Some Blu phones are still shipping with spyware that sends private info to China

If you've ever browsed through Amazon's smartphones section, there's no doubt you've seen the huge amount of Blu devices available there. And there's a fairly good reason for that: the U.S. phone maker's devices are dirt-cheap, a feature which has consistently skyrocketed them into the best-selling charts on the retailer's website. And all was good and well until late last year, when researchers a Kryptowire discovered that some of the company's most popular devices came pre-loaded with spyware which transmitted private data to Chinese servers.

And last we heard, Blu claimed it would be giving up on the offending software and replacing it with a Google-made alternative, while Adups, the Chinese company who built the software, disabled the spying functionality on the two devices it was discovered on. However, the story doesn't end there: according to Kryptowire, the issue is still prevalent on "low profile" devices, including ones from Blu. Transmitted private information includes text message and call logs, list of apps installed, and cell tower IDs (which can be used for location tracking).

The spyware can still be found on at least three devices, according to the researchers: one of those is the Blu Grand M, which was tested Adups positive in May, more than six months after the initial discovery of the tracking software. And Blu devices aren't the only ones affected: the Cubot X16S was also found to be running Adups' software. Curiously enough, after the researchers contacted Adups regarding this, the Cubot stopped transmitting private data.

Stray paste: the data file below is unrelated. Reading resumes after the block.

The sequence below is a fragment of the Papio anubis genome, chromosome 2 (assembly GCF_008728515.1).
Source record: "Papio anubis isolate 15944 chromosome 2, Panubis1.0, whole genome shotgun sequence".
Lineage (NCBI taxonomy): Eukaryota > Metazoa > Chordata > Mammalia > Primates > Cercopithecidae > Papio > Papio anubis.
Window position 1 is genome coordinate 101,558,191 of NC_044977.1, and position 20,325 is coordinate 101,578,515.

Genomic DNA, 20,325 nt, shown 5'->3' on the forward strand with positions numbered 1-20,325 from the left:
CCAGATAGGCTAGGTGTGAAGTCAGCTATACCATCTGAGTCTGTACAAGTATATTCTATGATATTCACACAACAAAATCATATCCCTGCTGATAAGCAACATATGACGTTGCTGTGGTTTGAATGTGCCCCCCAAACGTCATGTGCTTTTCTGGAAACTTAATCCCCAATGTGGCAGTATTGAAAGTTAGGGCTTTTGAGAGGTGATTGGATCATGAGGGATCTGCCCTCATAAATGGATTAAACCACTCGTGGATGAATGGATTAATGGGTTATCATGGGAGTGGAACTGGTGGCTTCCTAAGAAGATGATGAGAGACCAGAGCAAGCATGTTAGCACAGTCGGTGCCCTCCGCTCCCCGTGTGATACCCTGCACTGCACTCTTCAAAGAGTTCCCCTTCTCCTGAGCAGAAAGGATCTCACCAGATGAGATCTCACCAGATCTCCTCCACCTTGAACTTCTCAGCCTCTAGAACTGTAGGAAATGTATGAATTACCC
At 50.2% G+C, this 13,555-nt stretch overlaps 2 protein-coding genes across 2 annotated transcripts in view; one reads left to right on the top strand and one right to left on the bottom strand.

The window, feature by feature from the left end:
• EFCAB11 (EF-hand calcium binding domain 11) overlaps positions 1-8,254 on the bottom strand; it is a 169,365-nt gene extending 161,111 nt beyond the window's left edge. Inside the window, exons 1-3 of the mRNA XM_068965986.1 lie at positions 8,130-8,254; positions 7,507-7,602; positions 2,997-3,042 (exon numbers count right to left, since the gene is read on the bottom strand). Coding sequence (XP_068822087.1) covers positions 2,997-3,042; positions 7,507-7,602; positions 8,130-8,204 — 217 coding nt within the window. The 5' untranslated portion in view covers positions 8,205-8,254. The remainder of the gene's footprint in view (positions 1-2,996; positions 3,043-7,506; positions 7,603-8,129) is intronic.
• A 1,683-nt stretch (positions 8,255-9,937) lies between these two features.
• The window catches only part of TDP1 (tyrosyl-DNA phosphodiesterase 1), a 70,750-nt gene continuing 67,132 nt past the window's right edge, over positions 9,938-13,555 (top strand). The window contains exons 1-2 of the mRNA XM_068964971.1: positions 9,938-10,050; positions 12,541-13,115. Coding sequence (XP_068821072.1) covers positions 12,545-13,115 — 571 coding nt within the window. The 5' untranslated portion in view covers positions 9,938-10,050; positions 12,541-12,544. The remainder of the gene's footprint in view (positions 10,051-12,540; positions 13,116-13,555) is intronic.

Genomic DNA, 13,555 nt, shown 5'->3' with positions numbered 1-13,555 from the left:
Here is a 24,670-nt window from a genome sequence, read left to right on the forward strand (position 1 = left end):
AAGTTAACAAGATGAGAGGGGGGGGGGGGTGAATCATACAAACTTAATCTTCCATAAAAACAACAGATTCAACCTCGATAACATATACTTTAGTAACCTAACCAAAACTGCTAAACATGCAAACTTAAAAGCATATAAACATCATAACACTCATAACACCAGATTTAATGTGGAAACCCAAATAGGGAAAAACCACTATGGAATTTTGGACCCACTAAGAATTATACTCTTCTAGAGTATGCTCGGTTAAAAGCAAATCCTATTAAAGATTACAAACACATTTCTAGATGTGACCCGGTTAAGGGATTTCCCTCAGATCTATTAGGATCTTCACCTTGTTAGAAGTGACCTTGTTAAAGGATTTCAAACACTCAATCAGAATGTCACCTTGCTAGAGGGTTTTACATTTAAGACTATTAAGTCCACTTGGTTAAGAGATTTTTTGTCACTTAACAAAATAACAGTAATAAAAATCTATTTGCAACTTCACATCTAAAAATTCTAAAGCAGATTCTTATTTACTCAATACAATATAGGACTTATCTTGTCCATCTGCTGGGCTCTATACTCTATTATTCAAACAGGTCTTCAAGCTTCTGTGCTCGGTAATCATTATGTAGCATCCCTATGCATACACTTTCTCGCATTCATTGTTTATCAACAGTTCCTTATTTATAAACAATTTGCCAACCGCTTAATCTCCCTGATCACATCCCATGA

The problem seems to stem from the fact that many of Blu's devices are in reality just rebranded versions of phones from Chinese phone maker Gionee. Since China doesn't have access to Google services, local manufacturers use third-party solutions (such as Adups itself, which is a targeted advertising platform). So Blu seems to be the one at fault here, as it didn't properly audit the software on said devices before slapping its logo on them.

via CNET



1. Plasticsh1t

Posts: 3109; Member since: Sep 01, 2014

Let them browse my porn collection. f**king assholes.

2. drunkenjay

Posts: 1699; Member since: Feb 11, 2013

and this is why you don't buy chinese phones.

6. Shamoy

Posts: 112; Member since: Dec 28, 2013

I still can't convince my sheep friends who buy them just because they're cheap.

3. PhoneGuru42

Posts: 2; Member since: Jul 25, 2017

Every single phone company spies on your data, stay woke

7. Shamoy

Posts: 112; Member since: Dec 28, 2013

I would rather not have my data sent to China. Anywhere else is not as concerning.

4. domfonusr

Posts: 1092; Member since: Jan 17, 2014

I like what BLU is doing with smartphone designs and price (cheap phones based on designs from China, planned in the US and assembled in South America last I heard), but this crap with spyware from China is insane. I would consider buying BLU products if it wasn't for the fear of this garbage being on the phone, and maybe they need to get rid of Opera browser, now that it is China-owned. I used to like Opera browser on my Nokia's, but after ownership transferred it just can't be trusted. Why oh why would they have to rely on servers in China to store my info?

5. Nunazty

Posts: 30; Member since: Jul 16, 2012

Code blue for the BLU company

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